The biggest outcome, of course, is that Moira is now a big-time X villain. And insofar as she’s analogous to Cameron Hodge—a resentful man whose unrequited love (for Warren in his case) led to his self-damnation, selling his soul figuratively and literally to become an immortal machine-demon monstrosity—we really have a much more interesting nemesis than the leader of the fascist Right—partly because it’s a bit better planned (this being a much less helter-skelter era of Marvel) but largely due to the simple but perfect fact that Moira is so deeply embedded in the very heart of Xavier and the X-Men’s history. Enter: Omega Moira, she who was at the start of it all and will likely be at the end, at least of the Krakoan Age.
The first couple pages of X Deaths are definitely among the absolute best of the whole event. Of course, this again makes us wonder why this wasn’t instead Immortal Moira or the like. (Yes, I know, it’s the $.)
[Federico Vicentini & Dijjo Lima]
Her fate* does beg the question of what to do with her long term. Like many a super-team’s archnemeses, she is likely too powerful to bring out on stage for a big showing more than a few times a decade. More than that and the impact and mystery around her current mythic high will drop off fast.
Either way, her now-immortal existence presents a worthy challenge to future storytellers to tackle her only when they’re at the top of their game. Mr. Percy has done an admirable job presenting the full threat, but with the awkward branding of this event, no doubt necessitated by overbearing corporate logic, this style of mini-event that superficially pretends to be about the most commercially successful Marvel mutant while trying to economically fit in enough about its most interesting facet—which is definitely not Wolverine, however critically essential his weaponization is to mutantkind’s future survival—certainly won’t work better upon repeat. I still see no reason not to have a Moira miniseries 2-3 years from now, where she’s not even directly antagonist to Krakoa in the moment; it obviously wouldn’t need to be exhaustive, but this character is so rich—it would be a disservice to fans and the overall Krakoa narrative not to see her spotlighted exclusively, without the distraction of: How many Wolverines can we fit onto the page.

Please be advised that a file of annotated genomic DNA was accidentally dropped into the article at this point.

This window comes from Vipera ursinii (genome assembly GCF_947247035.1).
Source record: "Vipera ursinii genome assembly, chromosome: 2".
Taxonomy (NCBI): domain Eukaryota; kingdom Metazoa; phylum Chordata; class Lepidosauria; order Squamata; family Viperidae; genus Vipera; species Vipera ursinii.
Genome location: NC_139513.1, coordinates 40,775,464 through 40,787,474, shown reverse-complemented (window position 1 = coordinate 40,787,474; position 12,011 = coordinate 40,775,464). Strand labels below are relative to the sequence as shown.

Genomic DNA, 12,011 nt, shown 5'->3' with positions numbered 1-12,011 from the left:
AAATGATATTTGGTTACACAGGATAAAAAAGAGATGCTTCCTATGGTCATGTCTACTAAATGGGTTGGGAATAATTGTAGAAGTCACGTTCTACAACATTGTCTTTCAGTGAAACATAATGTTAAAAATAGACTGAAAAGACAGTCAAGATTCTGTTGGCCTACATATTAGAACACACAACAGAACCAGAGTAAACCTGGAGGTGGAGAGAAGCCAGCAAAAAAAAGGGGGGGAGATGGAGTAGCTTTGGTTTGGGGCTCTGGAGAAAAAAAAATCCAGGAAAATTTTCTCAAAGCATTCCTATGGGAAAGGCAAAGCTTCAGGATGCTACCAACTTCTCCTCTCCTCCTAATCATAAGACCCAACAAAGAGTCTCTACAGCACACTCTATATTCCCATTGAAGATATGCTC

Whatever happens with Moira going forward, these opening pages of X Deaths’ final chapter are just about the most compelling and impactful we’ve seen for this much-storied character. In some ways, it’s too bad that her story doesn’t end here. Again, it will take a very strong writer to pull off her evil self’s “swan song.” I’m sure not a few of us would want to see Hickman himself return to do the honors himself. But let’s not get our hopes up too early.
Maybe Arnab Chakladar will get a second act? Otherwise, hmm—kind of a waste. He too would make for something like an updated version of Cameron Hodge; there is potentially, um, potential.
Lotta potential three years in!
Speaking of, we get a little promotion for adjacent slasher books still in the offing—Sabretooth is smiling evilly in the Pit (man, hanging like that from vines for so many months has got to hurt nonstop, for everyone down there; after all, in the real world that is technically understood to be a form of torture); and the Beast is still missing the eye he took out himself, the result of his hubristic experiments with enemy technology gone awry. Famously a Wolverine/X-Force hater until the Krakoa era, he here reaffirms his fetishization of Logan as a “stabbing” weapon that will “save the world.” Poor choice of words, doctor. And ick, it looks like he’s winking at Sage as he (drunkenly?) confides his grossly cynical, ethically bankrupt power fantasies.
Hopefully, we will see some resolution to his current abyssal trajectory this year?
Deadpoo Immortal X-Men.